Regulators Take Active Steps to Develop Asia’s Third Pillar

October 18, 2021 — Singapore

Regulators pursue initiatives to guide and support individuals in their search for suitable products and channels

While the onset of COVID-19 and continued education from industry players have encouraged individuals to evaluate their retirement planning approaches, regulators and governments in Asia remain committed to reforms and measures to grow the third pillar.

Personal retirement schemes account for just a small proportion of Asian household financial assets. According to official data, these schemes make up less than 1% of household financial assets, due to various challenges surrounding retail perceptions on retirement planning. These challenges include strong expectations of retirement provisions from national pension funds, convincing individuals to start investing for retirement at a young age, and getting them to regularly set aside portions of their personal income for retirement over the long term.

Nonetheless, continuous education from financial industry players and the government has slowly encouraged individuals to consider their retirement security, with the onset of COVID-19 further prompting them to consider their retirement planning approaches. This is likely due to the pandemic’s repercussions, including salary freezes and reduced employment, as well as the uncertainty and insecurities arising from the pandemic’s impact on macroeconomic environment.

Among notable developments in Asia’s third pillar, China continues to push for the adoption of private retirement products with new initiatives, including setting up a new pension manager backed mainly by banks. In May this year, the China Banking and Insurance Regulatory Commission (CBIRC) included two more regions—Chongqing and Zhejiang provinces—in its one-year pilot plan to develop commercial endowment insurance products for individuals. Taiwan, meanwhile, has upgraded its “Enjoy Your Retirement” with a new program containing a long line-up of mutual funds and insurance protection policies.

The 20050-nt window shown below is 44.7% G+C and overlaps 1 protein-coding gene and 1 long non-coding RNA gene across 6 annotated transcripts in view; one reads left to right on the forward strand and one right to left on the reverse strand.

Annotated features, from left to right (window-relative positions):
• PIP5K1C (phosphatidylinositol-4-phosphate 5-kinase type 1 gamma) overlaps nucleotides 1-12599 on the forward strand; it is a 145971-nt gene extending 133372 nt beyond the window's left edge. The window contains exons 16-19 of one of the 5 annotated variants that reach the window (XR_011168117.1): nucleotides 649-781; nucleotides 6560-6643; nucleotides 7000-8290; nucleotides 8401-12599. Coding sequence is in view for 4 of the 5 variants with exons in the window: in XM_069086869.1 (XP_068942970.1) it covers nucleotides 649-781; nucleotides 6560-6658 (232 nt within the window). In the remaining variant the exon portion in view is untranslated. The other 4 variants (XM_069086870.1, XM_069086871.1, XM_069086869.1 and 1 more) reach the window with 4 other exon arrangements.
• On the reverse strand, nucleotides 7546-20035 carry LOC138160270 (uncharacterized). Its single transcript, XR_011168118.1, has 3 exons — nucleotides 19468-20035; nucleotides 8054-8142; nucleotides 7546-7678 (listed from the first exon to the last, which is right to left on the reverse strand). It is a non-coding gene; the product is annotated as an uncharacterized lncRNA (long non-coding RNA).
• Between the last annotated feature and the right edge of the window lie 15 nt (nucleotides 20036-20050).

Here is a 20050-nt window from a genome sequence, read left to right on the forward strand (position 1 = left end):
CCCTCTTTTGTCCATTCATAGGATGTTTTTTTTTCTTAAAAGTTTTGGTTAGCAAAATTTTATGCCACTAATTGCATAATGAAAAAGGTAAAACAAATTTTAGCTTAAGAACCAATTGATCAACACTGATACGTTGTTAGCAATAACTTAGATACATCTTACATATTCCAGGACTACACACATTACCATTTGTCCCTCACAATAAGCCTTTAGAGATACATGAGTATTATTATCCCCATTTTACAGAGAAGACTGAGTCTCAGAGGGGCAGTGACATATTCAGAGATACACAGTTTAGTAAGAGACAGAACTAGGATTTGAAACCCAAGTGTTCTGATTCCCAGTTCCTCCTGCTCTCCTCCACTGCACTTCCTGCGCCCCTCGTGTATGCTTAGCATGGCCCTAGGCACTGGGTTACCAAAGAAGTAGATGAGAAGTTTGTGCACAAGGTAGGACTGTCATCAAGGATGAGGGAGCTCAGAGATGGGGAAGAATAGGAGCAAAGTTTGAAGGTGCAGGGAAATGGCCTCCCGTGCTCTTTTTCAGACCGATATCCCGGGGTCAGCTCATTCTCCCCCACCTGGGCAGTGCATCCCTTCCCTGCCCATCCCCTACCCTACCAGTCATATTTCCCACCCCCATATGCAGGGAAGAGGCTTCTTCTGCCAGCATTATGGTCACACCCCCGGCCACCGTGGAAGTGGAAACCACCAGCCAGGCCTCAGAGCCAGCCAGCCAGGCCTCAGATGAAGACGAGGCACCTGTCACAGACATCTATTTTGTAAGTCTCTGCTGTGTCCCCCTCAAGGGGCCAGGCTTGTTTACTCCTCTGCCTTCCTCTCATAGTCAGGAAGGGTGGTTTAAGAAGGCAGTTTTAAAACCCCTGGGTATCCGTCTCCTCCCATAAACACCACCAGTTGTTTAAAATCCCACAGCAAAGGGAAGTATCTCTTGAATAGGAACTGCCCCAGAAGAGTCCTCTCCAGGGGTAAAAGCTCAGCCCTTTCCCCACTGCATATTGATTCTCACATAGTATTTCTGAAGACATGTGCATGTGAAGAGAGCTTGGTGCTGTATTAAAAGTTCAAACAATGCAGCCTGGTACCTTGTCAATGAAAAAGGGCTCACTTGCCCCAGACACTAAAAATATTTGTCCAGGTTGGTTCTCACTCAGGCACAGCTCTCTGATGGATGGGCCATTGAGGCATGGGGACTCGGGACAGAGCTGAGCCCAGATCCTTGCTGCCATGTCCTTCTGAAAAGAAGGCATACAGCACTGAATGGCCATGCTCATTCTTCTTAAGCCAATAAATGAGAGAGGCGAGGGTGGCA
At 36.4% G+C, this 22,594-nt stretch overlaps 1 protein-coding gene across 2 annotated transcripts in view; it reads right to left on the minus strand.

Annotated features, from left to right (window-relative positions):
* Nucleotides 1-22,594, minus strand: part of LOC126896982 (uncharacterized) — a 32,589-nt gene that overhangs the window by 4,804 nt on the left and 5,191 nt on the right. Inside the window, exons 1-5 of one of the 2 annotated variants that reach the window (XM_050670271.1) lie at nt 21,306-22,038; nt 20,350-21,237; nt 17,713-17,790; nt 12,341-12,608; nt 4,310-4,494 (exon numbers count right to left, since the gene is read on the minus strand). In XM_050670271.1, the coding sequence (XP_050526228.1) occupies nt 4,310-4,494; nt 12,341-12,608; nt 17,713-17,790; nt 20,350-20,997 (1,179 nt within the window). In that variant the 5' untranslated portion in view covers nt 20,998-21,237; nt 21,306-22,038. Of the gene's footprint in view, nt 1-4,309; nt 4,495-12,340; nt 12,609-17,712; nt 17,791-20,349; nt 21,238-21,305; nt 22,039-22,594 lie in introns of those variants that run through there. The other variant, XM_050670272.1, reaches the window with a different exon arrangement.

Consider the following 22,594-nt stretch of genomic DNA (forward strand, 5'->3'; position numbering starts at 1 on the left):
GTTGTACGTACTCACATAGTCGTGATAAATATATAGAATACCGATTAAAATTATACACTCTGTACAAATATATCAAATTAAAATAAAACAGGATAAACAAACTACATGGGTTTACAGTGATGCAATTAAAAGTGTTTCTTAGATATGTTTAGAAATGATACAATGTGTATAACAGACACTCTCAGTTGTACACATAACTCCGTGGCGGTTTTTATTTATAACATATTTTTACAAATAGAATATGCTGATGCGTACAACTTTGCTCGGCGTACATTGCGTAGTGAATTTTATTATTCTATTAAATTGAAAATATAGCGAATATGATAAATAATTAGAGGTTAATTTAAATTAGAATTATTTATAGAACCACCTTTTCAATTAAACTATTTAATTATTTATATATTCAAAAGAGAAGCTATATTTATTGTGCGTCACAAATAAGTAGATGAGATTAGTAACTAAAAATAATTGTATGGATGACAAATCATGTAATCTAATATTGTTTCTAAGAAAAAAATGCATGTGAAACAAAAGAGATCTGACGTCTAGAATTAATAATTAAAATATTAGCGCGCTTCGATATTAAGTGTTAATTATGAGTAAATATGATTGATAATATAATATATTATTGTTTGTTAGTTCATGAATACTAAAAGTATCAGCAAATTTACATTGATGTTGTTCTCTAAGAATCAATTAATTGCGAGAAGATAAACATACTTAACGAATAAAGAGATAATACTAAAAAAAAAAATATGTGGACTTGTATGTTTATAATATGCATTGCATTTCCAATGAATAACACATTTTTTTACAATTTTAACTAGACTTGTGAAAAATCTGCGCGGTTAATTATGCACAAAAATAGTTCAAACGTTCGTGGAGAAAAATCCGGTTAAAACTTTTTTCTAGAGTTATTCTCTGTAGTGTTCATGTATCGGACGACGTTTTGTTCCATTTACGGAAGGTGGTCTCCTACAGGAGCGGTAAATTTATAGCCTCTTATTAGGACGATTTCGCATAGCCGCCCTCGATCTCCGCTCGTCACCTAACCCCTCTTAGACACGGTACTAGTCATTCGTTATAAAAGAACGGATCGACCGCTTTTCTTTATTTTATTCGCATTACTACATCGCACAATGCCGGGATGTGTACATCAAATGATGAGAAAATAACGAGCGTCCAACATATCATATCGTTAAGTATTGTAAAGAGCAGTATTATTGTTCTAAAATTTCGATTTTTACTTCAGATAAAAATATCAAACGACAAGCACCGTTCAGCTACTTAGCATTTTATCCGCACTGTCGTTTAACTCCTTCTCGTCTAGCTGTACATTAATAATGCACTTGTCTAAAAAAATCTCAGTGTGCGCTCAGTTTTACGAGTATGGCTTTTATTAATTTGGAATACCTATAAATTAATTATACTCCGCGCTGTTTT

In Southeast Asia, Thailand has introduced Super Savings Funds as a tax-saving long-term product and has experienced the launch of target-date funds under the Retirement Mutual Fund scheme. The Philippines is attempting to increase participation in the Personal Equity Retirement Account (PERA) with a digital version, as part of Bangko Sentral ng Pilipinas’ (BSP’s) digitalization efforts. Established via a partnership with online investment platform Seedbox and a few local banks, it is hoped that Digital PERA will help to tackle current challenges, including high administration and onboarding costs, and limited accessibility and options.

As retail perceptions of voluntary investing improve and more retail investors take action to accumulate their retirement savings following COVID-19, the third pillar is likely to mature and evolve. “While regulators and governments continue their retirement campaigns and develop new initiatives to grow this segment, more opportunities will become available for managers to tap into this budding area,” said Della Lin, senior analyst with Cerulli. “Managers will have to be selective as to where they put their resources. Although accessibility to retail investors could be largely led by local managers, global players can enter the retirement sector via partnerships and sub-advisory arrangements.”

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Note to editors

These findings and more are from The Cerulli Edge—Asia-Pacific Edition, 4Q 2021 Issue.

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